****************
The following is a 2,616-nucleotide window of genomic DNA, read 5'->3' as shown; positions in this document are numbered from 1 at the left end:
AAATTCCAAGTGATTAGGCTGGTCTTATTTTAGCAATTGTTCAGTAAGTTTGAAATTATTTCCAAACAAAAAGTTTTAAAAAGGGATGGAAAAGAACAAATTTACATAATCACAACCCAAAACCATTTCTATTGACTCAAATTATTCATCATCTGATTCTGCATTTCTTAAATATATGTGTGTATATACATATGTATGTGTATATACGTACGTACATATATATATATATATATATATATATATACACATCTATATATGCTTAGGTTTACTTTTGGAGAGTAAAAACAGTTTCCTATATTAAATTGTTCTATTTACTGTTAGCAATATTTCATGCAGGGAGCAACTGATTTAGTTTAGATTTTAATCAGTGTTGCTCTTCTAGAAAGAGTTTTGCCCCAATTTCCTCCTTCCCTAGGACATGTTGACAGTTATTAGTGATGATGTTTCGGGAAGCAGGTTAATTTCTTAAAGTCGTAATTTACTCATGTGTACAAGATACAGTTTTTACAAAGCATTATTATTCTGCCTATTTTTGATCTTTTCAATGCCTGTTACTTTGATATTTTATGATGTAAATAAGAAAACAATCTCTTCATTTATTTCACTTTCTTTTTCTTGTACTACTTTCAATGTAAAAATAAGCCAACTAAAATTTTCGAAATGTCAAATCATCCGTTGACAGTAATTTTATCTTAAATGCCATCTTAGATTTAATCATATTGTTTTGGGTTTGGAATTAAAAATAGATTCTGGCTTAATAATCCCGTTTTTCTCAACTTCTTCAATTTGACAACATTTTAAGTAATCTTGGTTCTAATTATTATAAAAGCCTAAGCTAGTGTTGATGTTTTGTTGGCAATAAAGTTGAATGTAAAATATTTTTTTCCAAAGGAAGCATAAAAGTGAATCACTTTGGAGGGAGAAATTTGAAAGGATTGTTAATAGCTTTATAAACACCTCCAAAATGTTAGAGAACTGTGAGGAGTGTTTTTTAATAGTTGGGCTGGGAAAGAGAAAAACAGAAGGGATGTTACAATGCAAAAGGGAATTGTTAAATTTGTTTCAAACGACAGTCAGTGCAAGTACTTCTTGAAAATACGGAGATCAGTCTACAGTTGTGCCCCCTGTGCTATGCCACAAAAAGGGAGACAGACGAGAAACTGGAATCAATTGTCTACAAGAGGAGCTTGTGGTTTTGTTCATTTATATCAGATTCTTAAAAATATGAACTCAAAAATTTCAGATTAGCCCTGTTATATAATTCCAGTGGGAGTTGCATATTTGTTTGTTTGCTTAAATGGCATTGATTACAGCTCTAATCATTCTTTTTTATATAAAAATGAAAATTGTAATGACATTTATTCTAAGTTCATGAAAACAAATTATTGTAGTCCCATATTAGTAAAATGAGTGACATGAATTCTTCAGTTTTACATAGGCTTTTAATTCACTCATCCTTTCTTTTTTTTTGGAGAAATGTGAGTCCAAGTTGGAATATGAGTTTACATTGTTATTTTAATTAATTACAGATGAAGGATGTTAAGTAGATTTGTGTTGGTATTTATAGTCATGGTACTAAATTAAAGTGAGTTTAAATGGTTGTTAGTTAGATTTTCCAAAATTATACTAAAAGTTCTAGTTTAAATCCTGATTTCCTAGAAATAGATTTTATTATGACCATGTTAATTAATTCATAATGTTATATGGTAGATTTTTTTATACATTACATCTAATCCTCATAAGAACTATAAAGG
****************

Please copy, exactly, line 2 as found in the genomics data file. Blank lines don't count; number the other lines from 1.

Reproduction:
AAATTCCAAGTGATTAGGCTGGTCTTATTTTAGCAATTGTTCAGTAAGTTTGAAATTATTTCCAAACAAAAAGTTTTAAAAAGGGATGGAAAAGAACAAATTTACATAATCACAACCCAAAACCATTTCTATTGACTCAAATTATTCATCATCTGATTCTGCATTTCTTAAATATATGTGTGTATATACATATGTATGTGTATATACGTACGTACATATATATATATATATATATATATATATACACATCTATATATGCTTAGGTTTACTTTTGGAGAGTAAAAACAGTTTCCTATATTAAATTGTTCTATTTACTGTTAGCAATATTTCATGCAGGGAGCAACTGATTTAGTTTAGATTTTAATCAGTGTTGCTCTTCTAGAAAGAGTTTTGCCCCAATTTCCTCCTTCCCTAGGACATGTTGACAGTTATTAGTGATGATGTTTCGGGAAGCAGGTTAATTTCTTAAAGTCGTAATTTACTCATGTGTACAAGATACAGTTTTTACAAAGCATTATTATTCTGCCTATTTTTGATCTTTTCAATGCCTGTTACTTTGATATTTTATGATGTAAATAAGAAAACAATCTCTTCATTTATTTCACTTTCTTTTTCTTGTACTACTTTCAATGTAAAAATAAGCCAACTAAAATTTTCGAAATGTCAAATCATCCGTTGACAGTAATTTTATCTTAAATGCCATCTTAGATTTAATCATATTGTTTTGGGTTTGGAATTAAAAATAGATTCTGGCTTAATAATCCCGTTTTTCTCAACTTCTTCAATTTGACAACATTTTAAGTAATCTTGGTTCTAATTATTATAAAAGCCTAAGCTAGTGTTGATGTTTTGTTGGCAATAAAGTTGAATGTAAAATATTTTTTTCCAAAGGAAGCATAAAAGTGAATCACTTTGGAGGGAGAAATTTGAAAGGATTGTTAATAGCTTTATAAACACCTCCAAAATGTTAGAGAACTGTGAGGAGTGTTTTTTAATAGTTGGGCTGGGAAAGAGAAAAACAGAAGGGATGTTACAATGCAAAAGGGAATTGTTAAATTTGTTTCAAACGACAGTCAGTGCAAGTACTTCTTGAAAATACGGAGATCAGTCTACAGTTGTGCCCCCTGTGCTATGCCACAAAAAGGGAGACAGACGAGAAACTGGAATCAATTGTCTACAAGAGGAGCTTGTGGTTTTGTTCATTTATATCAGATTCTTAAAAATATGAACTCAAAAATTTCAGATTAGCCCTGTTATATAATTCCAGTGGGAGTTGCATATTTGTTTGTTTGCTTAAATGGCATTGATTACAGCTCTAATCATTCTTTTTTATATAAAAATGAAAATTGTAATGACATTTATTCTAAGTTCATGAAAACAAATTATTGTAGTCCCATATTAGTAAAATGAGTGACATGAATTCTTCAGTTTTACATAGGCTTTTAATTCACTCATCCTTTCTTTTTTTTTGGAGAAATGTGAGTCCAAGTTGGAATATGAGTTTACATTGTTATTTTAATTAATTACAGATGAAGGATGTTAAGTAGATTTGTGTTGGTATTTATAGTCATGGTACTAAATTAAAGTGAGTTTAAATGGTTGTTAGTTAGATTTTCCAAAATTATACTAAAAGTTCTAGTTTAAATCCTGATTTCCTAGAAATAGATTTTATTATGACCATGTTAATTAATTCATAATGTTATATGGTAGATTTTTTTATACATTACATCTAATCCTCATAAGAACTATAAAGG